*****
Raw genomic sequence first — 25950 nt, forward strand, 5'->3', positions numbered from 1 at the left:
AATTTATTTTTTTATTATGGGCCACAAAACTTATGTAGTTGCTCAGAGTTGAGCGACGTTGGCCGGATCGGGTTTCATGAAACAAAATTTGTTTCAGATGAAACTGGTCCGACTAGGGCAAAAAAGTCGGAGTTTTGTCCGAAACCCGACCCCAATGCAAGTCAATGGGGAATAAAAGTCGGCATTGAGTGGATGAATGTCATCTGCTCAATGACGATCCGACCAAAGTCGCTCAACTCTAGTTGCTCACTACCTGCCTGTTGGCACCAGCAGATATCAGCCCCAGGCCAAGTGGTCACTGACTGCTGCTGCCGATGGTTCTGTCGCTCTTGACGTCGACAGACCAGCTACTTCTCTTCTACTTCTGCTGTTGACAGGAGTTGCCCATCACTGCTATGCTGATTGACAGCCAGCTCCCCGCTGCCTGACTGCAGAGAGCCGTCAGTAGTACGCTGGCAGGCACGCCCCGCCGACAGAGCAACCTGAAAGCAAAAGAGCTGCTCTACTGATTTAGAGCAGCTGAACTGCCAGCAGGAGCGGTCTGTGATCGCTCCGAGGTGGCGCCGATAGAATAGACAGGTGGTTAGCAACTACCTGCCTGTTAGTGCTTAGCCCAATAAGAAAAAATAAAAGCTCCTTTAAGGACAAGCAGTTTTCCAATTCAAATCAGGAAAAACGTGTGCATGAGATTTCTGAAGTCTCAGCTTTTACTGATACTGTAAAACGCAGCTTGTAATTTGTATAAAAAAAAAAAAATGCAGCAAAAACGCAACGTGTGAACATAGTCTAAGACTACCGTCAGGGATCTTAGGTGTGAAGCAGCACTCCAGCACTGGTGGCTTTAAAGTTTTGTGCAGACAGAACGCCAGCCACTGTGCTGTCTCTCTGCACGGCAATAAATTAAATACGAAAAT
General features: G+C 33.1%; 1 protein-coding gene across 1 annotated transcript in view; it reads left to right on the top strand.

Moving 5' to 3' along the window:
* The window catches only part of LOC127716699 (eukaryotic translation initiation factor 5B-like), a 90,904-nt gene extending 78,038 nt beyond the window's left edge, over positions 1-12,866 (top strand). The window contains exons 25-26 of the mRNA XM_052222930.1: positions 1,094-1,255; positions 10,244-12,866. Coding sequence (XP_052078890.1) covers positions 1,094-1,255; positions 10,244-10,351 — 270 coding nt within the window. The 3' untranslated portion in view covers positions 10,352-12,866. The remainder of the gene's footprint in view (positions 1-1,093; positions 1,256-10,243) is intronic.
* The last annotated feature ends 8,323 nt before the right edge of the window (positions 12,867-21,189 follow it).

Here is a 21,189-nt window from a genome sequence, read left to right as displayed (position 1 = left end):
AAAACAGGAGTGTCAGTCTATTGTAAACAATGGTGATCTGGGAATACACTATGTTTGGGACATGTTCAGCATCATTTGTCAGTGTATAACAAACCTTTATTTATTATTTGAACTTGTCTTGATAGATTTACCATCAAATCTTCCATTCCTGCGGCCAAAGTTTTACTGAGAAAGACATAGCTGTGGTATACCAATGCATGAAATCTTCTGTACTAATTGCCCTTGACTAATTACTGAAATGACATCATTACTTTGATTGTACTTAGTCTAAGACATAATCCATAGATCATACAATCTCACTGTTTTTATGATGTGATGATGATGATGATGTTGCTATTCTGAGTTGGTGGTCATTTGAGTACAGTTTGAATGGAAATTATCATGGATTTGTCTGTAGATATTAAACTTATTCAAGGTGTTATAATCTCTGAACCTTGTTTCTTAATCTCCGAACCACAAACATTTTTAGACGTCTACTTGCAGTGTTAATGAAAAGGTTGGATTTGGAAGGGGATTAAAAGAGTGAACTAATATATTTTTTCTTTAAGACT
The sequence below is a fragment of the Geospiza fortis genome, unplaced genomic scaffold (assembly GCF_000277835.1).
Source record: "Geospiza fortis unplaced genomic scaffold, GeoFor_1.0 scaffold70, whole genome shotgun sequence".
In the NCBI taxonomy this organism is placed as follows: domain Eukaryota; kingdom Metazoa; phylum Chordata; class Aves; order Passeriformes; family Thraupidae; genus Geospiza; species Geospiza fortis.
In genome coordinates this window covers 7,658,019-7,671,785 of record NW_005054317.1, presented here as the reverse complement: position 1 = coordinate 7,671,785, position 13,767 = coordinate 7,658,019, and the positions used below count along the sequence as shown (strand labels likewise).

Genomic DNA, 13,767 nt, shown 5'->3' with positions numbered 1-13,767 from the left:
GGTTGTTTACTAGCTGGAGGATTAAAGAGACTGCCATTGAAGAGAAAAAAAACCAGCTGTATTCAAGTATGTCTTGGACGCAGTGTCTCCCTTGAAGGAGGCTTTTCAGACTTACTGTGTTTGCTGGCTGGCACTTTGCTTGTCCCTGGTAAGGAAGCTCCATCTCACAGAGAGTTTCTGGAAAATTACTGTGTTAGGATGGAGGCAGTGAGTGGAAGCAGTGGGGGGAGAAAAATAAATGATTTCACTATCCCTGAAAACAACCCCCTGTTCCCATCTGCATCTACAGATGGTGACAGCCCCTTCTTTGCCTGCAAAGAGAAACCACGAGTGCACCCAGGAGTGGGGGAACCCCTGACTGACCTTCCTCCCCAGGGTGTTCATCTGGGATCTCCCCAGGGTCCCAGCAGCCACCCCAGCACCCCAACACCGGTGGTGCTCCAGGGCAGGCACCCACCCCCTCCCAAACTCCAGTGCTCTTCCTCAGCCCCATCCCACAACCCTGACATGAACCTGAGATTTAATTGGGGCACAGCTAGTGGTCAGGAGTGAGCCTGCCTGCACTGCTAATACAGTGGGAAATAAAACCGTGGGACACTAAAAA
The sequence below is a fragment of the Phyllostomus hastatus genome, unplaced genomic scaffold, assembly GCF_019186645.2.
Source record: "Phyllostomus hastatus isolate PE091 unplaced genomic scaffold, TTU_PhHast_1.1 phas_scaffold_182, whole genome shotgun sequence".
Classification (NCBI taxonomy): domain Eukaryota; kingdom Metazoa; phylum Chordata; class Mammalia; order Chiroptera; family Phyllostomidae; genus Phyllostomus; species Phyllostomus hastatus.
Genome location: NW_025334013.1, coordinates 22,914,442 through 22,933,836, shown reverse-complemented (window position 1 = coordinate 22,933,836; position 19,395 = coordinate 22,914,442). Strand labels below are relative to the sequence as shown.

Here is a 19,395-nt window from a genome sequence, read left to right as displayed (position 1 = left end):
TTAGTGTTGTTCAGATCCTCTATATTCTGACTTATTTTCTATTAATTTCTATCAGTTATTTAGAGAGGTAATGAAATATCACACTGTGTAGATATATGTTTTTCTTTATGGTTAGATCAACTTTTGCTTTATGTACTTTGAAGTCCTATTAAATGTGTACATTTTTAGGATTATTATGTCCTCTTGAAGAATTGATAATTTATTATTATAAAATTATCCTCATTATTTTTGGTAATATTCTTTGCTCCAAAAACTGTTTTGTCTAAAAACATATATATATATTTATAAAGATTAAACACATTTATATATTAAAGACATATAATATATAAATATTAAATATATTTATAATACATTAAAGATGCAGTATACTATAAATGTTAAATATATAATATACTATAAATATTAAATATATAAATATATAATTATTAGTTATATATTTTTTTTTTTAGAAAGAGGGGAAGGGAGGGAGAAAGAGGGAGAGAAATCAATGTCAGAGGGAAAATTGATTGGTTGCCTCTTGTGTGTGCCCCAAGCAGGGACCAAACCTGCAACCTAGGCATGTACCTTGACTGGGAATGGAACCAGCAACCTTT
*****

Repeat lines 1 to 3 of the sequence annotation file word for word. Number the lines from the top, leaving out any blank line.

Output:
Raw genomic sequence first — 25950 nt, forward strand, 5'->3', positions numbered from 1 at the left:
AATTTATTTTTTTATTATGGGCCACAAAACTTATGTAGTTGCTCAGAGTTGAGCGACGTTGGCCGGATCGGGTTTCATGAAACAAAATTTGTTTCAGATGAAACTGGTCCGACTAGGGCAAAAAAGTCGGAGTTTTGTCCGAAACCCGACCCCAATGCAAGTCAATGGGGAATAAAAGTCGGCATTGAGTGGATGAATGTCATCTGCTCAATGACGATCCGACCAAAGTCGCTCAACTCTAGTTGCTCACTACCTGCCTGTTGGCACCAGCAGATATCAGCCCCAGGCCAAGTGGTCACTGACTGCTGCTGCCGATGGTTCTGTCGCTCTTGACGTCGACAGACCAGCTACTTCTCTTCTACTTCTGCTGTTGACAGGAGTTGCCCATCACTGCTATGCTGATTGACAGCCAGCTCCCCGCTGCCTGACTGCAGAGAGCCGTCAGTAGTACGCTGGCAGGCACGCCCCGCCGACAGAGCAACCTGAAAGCAAAAGAGCTGCTCTACTGATTTAGAGCAGCTGAACTGCCAGCAGGAGCGGTCTGTGATCGCTCCGAGGTGGCGCCGATAGAATAGACAGGTGGTTAGCAACTACCTGCCTGTTAGTGCTTAGCCCAATAAGAAAAAATAAAAGCTCCTTTAAGGACAAGCAGTTTTCCAATTCAAATCAGGAAAAACGTGTGCATGAGATTTCTGAAGTCTCAGCTTTTACTGATACTGTAAAACGCAGCTTGTAATTTGTATAAAAAAAAAAAAATGCAGCAAAAACGCAACGTGTGAACATAGTCTAAGACTACCGTCAGGGATCTTAGGTGTGAAGCAGCACTCCAGCACTGGTGGCTTTAAAGTTTTGTGCAGACAGAACGCCAGCCACTGTGCTGTCTCTCTGCACGGCAATAAATTAAATACGAAAAT
General features: G+C 33.1%; 1 protein-coding gene across 1 annotated transcript in view; it reads left to right on the top strand.